New organ students at Oberlin are greeted by some 32 outstanding instruments, but personal favorites inevitably develop over time.
For Daniel Jacky, it was the Brombaugh Opus 25, found in the loft of medieval-inspired Fairchild Chapel and built in the tradition of early 17th-century Germany.
“I love the Fairchild one best,” the fifth-year senior says without hesitation in late May, with just one philosophy final separating him from a double degree in organ performance and mathematics. “You won’t find another one quite like it. It’s so unique in terms of the sound, the touch, and the way it resonates in the chapel.”
So taken by the instrument’s charms, Jacky once asked his teacher, Jonathan Moyer, to devote an entire semester of lessons on it. “That’s the one I’m going to miss the most, for sure,” he says.
But for Jacky, there will be new options: He has been named the American Guild of Organists’ Organ Scholar for 2022-23, a position he will serve at Duke University Chapel in Durham, North Carolina. Among Duke Chapel’s four instruments is one made by Brombaugh, much like the one Jacky knows so well at Oberlin. Another is a Flentrop crafted in the model of Oberlin’s Flentrop (pictured, above and below), which towers over Warner Concert Hall.
Beginning in August, Jacky will perform for services at Duke Chapel and assist with its three choirs, in addition to continuing his studies with chapel organist Christopher Jacobson and performing at Duke Divinity School. The paid internship also covers his housing and healthcare.
“Obviously, the music is great, and the organs are great,” Jacky says of the opportunity. “But everybody there is so welcoming and so friendly. They said, ‘We’re meeting you where you are, and we’re going to make this a good experience for you.’ They really value the things Oberlin has taught me and the experience I had here. It’s actually like Oberlin in a lot of ways. It hit me at one point: I get to do Oberlin professionally.”
Jacky is the first recipient of the AGO Organ Scholarship. In addition to Duke, the program—whose parent organization supports some 12,000 professional organists nationwide—will partner with other top-flight organ institutions across the country in future years.
“It has been such a joy to see Daniel blossom over these last five years,” says Moyer, Oberlin’s David S. Boe Associate Professor of Organ. “Through it all, Daniel has been a committed and hardworking student, as well as a truly uplifting presence in our department. We are so excited for this next chapter in his career: The Organ Scholar Program at Duke Chapel is a real steppingstone into the professional world of cathedral church music.”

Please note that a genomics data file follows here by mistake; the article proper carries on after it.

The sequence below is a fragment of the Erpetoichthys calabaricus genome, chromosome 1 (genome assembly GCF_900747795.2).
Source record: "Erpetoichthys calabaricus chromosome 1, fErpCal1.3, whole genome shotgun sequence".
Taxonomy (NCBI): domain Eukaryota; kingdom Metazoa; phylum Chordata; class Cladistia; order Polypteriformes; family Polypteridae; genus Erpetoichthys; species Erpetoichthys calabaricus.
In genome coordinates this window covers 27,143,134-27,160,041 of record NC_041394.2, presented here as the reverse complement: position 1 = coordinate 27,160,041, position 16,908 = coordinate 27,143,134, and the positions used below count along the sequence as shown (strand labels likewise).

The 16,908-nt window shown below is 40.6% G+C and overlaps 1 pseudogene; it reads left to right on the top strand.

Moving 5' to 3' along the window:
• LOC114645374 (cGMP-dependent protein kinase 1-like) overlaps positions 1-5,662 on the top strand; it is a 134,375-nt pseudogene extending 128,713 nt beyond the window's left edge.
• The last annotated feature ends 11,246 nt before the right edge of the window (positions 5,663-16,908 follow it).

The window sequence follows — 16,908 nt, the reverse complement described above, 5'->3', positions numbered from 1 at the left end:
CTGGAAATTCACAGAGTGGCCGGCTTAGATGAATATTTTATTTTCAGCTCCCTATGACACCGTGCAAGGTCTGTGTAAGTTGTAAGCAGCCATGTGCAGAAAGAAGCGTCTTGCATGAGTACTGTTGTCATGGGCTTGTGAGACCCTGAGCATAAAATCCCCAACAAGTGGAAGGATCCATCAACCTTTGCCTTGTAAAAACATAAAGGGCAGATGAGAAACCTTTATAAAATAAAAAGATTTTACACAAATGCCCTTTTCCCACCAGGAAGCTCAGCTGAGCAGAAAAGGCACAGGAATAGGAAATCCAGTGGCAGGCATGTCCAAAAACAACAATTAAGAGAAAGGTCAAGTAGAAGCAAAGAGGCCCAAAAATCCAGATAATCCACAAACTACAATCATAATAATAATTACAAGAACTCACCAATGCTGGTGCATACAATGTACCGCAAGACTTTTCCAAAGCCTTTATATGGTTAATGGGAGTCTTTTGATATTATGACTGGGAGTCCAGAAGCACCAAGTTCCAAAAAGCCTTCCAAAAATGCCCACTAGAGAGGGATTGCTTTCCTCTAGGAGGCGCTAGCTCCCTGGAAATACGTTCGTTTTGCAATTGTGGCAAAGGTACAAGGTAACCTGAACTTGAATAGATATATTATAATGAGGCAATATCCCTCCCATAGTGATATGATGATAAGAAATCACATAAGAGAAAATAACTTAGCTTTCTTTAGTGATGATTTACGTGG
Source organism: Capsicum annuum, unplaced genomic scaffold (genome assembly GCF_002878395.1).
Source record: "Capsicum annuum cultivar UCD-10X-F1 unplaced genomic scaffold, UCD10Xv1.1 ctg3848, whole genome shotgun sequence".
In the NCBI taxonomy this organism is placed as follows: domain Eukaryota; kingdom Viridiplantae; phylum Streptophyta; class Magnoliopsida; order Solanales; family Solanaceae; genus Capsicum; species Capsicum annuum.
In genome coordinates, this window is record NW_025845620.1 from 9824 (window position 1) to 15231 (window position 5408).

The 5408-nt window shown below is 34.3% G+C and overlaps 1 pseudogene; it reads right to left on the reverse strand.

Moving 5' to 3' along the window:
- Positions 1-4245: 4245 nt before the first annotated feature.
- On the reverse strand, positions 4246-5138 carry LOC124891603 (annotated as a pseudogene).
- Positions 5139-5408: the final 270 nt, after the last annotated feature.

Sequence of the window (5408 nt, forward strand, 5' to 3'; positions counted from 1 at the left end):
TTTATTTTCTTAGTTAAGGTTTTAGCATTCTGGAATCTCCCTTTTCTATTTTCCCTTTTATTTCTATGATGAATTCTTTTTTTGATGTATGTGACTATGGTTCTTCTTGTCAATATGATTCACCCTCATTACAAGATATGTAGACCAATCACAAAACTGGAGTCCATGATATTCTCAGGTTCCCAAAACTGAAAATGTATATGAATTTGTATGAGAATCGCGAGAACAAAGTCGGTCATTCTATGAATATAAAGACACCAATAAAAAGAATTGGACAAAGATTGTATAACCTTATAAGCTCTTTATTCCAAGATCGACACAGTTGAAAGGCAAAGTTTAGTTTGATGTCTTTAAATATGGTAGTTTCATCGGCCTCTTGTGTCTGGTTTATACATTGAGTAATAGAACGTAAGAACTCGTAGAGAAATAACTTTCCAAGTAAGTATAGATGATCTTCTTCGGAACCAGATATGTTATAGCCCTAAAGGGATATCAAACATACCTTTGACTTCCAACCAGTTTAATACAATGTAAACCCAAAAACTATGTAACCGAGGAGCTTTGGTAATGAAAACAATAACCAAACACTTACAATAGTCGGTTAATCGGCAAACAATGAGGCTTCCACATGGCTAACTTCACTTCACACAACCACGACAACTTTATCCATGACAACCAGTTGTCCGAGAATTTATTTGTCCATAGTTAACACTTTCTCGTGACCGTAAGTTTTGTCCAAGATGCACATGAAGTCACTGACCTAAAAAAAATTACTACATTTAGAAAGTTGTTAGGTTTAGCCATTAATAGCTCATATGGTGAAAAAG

Born and raised in rural southern Ohio, Jacky is the son of two teachers who specialize in the subjects he chose as majors: music and math. (“I love to learn!” he says through a beaming smile.) In high school, he juggled a heaping plate of academics, piano studies, soccer, tennis, and track. His introduction to organ came when his piano teacher recommended him for an open position at a local church.
“He was also the first person to tell me about Oberlin,” Jacky says of that teacher. “He described it as sort of an organ Mecca: a small town with a ton of organs. And I thought Wow, this sounds great!”
The advance publicity didn’t lie.
“Oberlin has so many different instruments—the sheer variety is amazing,” he says. “No other institution in the world compares to the variety of organs here.”
At Oberlin, Jacky was the recipient of a Stamps Scholarship, a highly competitive honor through which he earned annual funding from the Stamps Family Charitable Foundation, which has partnered with Oberlin since 2013.
Despite COVID interruptions, he served the congregations of three area churches during his five years: one in Oberlin, another in Cleveland, and a third in nearby Amherst, where he also directed the choir. He completed an internship at St. Peter’s Church in Manhattan as well.
Jacky considers those outside experiences crucial to earning the AGO internship.
“At Duke, I’ll be leading rehearsals of professional musicians, and that’s not an experience you really get in school without trying to get it yourself,” he says. “We get so much experience here, and being able to adapt to any situation—you learn that at Oberlin.”
Learn more about organ performance at Oberlin at oberlin.edu/organ.
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